- Right livelihood: earning a principled living without facilitating war, causing sickness, cheating people, or killing animals.
- Right effort: eschewing evil, unwholesome states of mind and nurturing good, wholesome ones.
- Right mindfulness: fostering an awareness of one’s physical, mental, and emotional states, including how they arise and dissipate, via breathing and other meditative techniques.
- Right concentration: achieving a “single-pointed” focus in which disturbances are kept out and one’s entire being is directed toward maintaining equanimity (even-keeled calmness in response to life’s difficulties).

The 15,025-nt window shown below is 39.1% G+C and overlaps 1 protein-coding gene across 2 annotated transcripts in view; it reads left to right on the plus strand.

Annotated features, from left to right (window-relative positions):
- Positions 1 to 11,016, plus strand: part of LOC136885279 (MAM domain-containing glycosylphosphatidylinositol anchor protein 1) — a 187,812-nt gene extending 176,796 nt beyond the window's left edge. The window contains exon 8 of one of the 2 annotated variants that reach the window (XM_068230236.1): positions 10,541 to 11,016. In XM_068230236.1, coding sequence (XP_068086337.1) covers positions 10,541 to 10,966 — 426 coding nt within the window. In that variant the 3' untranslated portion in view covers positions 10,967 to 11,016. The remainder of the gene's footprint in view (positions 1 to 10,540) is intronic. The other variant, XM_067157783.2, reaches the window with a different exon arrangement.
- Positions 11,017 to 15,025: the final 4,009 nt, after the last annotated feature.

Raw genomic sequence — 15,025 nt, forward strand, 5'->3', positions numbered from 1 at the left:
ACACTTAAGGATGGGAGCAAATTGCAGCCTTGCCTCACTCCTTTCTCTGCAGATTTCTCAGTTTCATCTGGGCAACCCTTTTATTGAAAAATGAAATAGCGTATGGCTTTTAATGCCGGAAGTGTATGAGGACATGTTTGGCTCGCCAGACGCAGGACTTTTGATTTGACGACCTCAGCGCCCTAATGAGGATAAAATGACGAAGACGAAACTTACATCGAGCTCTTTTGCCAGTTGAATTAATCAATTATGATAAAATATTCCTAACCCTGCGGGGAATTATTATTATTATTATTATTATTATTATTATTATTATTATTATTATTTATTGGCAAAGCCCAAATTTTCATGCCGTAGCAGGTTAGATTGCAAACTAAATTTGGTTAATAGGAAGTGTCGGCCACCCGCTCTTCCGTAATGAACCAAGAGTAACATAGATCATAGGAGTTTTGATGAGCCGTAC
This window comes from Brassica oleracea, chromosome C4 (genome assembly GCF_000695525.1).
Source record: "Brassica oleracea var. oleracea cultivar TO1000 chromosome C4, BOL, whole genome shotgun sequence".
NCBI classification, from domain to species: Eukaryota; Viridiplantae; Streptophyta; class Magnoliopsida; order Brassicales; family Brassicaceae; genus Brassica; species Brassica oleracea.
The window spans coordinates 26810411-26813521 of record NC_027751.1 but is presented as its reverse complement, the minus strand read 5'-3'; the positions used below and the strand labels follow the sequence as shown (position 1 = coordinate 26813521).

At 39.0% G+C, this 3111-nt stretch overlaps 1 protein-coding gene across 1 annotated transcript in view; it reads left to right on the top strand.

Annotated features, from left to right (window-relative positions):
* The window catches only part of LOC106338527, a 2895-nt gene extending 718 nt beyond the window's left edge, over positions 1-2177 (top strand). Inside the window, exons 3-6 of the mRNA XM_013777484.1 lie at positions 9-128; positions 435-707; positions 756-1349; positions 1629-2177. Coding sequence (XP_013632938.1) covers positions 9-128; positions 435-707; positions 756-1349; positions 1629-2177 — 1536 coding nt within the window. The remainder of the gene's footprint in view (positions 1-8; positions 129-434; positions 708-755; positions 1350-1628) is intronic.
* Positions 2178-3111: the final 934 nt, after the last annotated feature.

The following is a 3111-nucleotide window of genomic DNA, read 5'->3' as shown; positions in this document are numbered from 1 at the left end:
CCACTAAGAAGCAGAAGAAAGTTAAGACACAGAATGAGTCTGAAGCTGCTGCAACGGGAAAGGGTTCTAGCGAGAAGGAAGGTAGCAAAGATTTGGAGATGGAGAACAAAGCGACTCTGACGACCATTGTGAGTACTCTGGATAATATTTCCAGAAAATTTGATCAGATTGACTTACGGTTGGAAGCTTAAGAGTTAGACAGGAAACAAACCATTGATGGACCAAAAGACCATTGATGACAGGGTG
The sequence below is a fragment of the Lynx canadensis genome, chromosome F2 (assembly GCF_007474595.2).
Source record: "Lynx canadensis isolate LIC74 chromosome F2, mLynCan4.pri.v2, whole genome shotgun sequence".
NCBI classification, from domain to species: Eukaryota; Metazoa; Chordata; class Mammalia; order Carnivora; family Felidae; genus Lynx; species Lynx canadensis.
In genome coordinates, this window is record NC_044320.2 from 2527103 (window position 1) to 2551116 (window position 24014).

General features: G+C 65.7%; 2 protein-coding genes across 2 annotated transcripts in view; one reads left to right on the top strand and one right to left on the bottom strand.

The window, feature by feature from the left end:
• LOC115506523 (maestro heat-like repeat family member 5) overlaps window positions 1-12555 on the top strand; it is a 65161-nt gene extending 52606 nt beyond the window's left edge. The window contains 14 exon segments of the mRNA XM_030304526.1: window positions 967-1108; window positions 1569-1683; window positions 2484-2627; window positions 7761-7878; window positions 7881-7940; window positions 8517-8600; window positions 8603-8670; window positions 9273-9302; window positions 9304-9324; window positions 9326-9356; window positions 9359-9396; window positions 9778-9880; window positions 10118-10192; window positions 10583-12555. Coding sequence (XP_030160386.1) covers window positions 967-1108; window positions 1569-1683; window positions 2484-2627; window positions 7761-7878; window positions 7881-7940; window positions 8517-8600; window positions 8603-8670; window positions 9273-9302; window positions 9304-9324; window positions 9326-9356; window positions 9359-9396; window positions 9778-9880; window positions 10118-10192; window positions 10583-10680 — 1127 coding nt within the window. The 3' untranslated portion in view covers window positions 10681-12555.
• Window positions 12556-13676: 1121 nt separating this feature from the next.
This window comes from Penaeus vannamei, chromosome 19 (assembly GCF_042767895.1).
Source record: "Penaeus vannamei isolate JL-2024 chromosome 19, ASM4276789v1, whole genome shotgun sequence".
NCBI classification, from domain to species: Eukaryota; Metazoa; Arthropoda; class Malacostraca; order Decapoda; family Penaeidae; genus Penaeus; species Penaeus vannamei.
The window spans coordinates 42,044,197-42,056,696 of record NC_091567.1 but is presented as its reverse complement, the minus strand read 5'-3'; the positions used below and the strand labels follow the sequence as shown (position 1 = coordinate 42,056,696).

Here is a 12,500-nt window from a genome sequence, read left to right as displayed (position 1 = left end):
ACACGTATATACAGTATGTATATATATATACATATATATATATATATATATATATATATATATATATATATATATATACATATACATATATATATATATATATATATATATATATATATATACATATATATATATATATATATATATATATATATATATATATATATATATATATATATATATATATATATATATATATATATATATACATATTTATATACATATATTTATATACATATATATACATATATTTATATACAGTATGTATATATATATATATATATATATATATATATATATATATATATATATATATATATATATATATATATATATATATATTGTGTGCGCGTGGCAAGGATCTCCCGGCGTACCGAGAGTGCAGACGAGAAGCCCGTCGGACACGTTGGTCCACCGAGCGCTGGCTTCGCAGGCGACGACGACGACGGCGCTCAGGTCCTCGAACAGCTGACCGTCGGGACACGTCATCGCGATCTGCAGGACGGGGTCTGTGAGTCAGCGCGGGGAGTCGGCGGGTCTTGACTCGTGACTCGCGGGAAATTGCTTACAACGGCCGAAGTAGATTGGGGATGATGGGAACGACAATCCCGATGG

By cultivating oneself in these eight ways, any human being, whether a prince or peasant, may attain Buddhahood. Of course, there are many further details to the dharma that can be investigated overtime. That being said, according to the Dhammapada, unread doers are far better than well-read don’ters:
“If he recites many teachings, but — heedless man — doesn’t do what they say, like a cowherd counting the cattle of others, he has no share in the contemplative life. If he recites next to nothing but follows the Dhamma in line with the Dhamma; abandoning passion, aversion, delusion; alert, his mind well released,not clinging either here or hereafter: he has his share in the contemplative life.”
Indeed, as any Buddhist will tell you, the wise opt for quality over quantity:
“Better than a thousand useless words is one useful word, hearing which one attains peace.”